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Different kinds of fluxes


#1

I see messages about paste flux, and liquid flux, and homemade flux
etc. Can someone explain these to me as well as the advantages and
disadvantages, please? I’m struggling with soldering chain and
thought that a clear flux would be easier to see the joint. thank
you, brenda


#2
I see messages about paste flux, and liquid flux, and homemade
flux etc. Can someone explain these to me as well as the advantages
and disadvantages, please 

I self taught myself with paste flux, and it is all I have ever used.
Paste flux when heated turns white, and then clear. When it is clear,
put the solder where you want it while keeping it warm with the
torch, and it usually stays where you want it, if it moves you can
move it with a solder pick, and the flux acts as a glue to hold it in
place. When all the solder is in place then heat the piece to solder
temp. Just after it turns clear, if the temp is hot enough, the
solder flows. That it turns clear is a great indicator of when to pay
focused attention so you do not over heat. If the solder does not
flow quickly after the flux is clear, you do not have enough heat.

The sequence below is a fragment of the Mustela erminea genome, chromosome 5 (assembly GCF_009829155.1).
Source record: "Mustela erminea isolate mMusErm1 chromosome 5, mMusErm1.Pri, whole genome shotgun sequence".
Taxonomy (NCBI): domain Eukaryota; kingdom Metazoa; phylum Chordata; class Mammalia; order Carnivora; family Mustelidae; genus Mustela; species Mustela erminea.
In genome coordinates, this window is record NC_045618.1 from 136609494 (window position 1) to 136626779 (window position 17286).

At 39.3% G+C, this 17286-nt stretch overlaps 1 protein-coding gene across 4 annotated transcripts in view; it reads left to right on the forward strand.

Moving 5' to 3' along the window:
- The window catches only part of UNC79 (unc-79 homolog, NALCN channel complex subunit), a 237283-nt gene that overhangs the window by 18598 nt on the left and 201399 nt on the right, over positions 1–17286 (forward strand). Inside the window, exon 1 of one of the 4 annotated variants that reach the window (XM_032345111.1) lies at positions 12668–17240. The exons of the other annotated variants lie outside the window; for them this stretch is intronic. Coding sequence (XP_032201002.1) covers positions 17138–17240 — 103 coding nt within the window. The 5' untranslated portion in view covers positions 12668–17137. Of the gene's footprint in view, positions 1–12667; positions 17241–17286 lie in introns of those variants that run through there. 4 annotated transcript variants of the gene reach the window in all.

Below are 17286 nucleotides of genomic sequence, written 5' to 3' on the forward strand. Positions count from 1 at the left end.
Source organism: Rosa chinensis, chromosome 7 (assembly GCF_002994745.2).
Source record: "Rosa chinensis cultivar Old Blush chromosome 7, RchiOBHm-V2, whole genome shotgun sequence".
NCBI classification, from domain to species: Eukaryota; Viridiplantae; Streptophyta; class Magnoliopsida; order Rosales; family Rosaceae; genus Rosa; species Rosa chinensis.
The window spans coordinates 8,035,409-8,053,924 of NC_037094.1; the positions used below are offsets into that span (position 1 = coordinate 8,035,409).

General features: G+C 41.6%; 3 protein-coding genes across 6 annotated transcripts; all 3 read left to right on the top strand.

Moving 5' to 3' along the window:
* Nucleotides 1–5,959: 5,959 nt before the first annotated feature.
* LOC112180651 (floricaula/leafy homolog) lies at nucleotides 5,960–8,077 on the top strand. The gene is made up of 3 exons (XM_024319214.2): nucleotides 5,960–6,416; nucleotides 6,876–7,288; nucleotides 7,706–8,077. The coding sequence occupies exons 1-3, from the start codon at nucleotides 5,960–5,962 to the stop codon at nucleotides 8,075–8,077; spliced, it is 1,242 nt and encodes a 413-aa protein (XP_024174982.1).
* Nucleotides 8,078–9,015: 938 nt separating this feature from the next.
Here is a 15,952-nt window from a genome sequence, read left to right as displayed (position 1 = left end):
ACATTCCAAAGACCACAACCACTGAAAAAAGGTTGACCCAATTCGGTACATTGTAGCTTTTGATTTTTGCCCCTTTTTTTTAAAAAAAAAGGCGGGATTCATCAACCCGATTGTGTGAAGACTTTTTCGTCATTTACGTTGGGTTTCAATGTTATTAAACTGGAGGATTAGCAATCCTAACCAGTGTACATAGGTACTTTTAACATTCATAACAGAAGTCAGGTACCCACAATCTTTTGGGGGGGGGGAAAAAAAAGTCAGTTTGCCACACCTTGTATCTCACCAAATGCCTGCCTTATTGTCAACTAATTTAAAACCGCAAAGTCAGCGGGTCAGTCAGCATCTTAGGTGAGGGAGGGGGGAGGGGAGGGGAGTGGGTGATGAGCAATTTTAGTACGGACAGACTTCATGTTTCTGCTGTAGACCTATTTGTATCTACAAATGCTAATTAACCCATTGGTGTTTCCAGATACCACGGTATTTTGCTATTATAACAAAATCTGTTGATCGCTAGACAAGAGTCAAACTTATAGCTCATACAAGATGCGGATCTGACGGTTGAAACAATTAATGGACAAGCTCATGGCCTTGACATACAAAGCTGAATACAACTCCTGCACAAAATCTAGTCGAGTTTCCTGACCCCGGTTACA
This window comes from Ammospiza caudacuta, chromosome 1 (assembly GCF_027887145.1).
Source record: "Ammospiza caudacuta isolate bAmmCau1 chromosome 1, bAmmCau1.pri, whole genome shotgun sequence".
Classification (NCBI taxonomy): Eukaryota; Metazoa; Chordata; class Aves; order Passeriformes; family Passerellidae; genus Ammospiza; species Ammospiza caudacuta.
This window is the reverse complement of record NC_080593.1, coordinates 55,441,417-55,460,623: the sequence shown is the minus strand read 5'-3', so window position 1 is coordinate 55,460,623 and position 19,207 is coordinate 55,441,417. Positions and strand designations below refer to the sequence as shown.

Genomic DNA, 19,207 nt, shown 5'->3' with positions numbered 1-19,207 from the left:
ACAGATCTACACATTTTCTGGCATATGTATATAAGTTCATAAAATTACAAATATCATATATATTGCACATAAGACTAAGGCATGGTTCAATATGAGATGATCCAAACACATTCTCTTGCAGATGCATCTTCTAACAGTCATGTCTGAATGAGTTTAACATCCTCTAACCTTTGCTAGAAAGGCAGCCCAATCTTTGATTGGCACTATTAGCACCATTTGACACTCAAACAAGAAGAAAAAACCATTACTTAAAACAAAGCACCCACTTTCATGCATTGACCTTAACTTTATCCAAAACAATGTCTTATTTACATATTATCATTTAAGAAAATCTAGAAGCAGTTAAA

I have taught this to many people and everyone has had success.

My suggestion is to try different methods over time to find out
which way works best for you.

Richard Hart G.G.
Denver, Co.


#3

It would take too long to detail all the various fluxes available
and their use, however google for Johnson Matthey metal joining Read
everything in all the links youll get to all the different brazing
alloys available with the fluxes to go with them. Thats the
background. Then study the section on jewellery, or hall marking
grades with the fluxes to use. As for soldering chain, look up
Argotect, this covers the whole link,prevents oxidation, acts as a
flux and dissolves in boiling water. Use tiny placements as small as
possible of brazing foil in between the cut ends of the link., flux
then heat. Simple really.


#4

Hi Brenda

I see messages about paste flux, and liquid flux, and homemade
flux etc. Can someone explain these to me as well as the advantages
and disadvantages, please? I'm struggling with soldering chain and
thought that a clear flux would be easier to see the joint. 

For soldering chain links you might consider using paste solder. It
has the flux already mixed in it.

It’s usually sold in syringes & it’s very easy to apply the correct
amount of solder where you want it. Also it doesn’t obstruct the view
of the joint.

Paste solder is available in easy, medium & hard.

Dave


#5

Brenda- It depends on what metal you are making your chains out of.
I’ve made chains out of platinum, gold and silver. Platinum needs no
flux at all. If it’s gold I usually only use boric acid powder
suspended in denatured alcohol. If it’s silver then I use a bit of
diluted paste flux. Liquid gold soldering flux just doesn’t do the
trick with silver.

Have fun and make lots of jewelry.
Jo Haemer
www.timothywgreen.com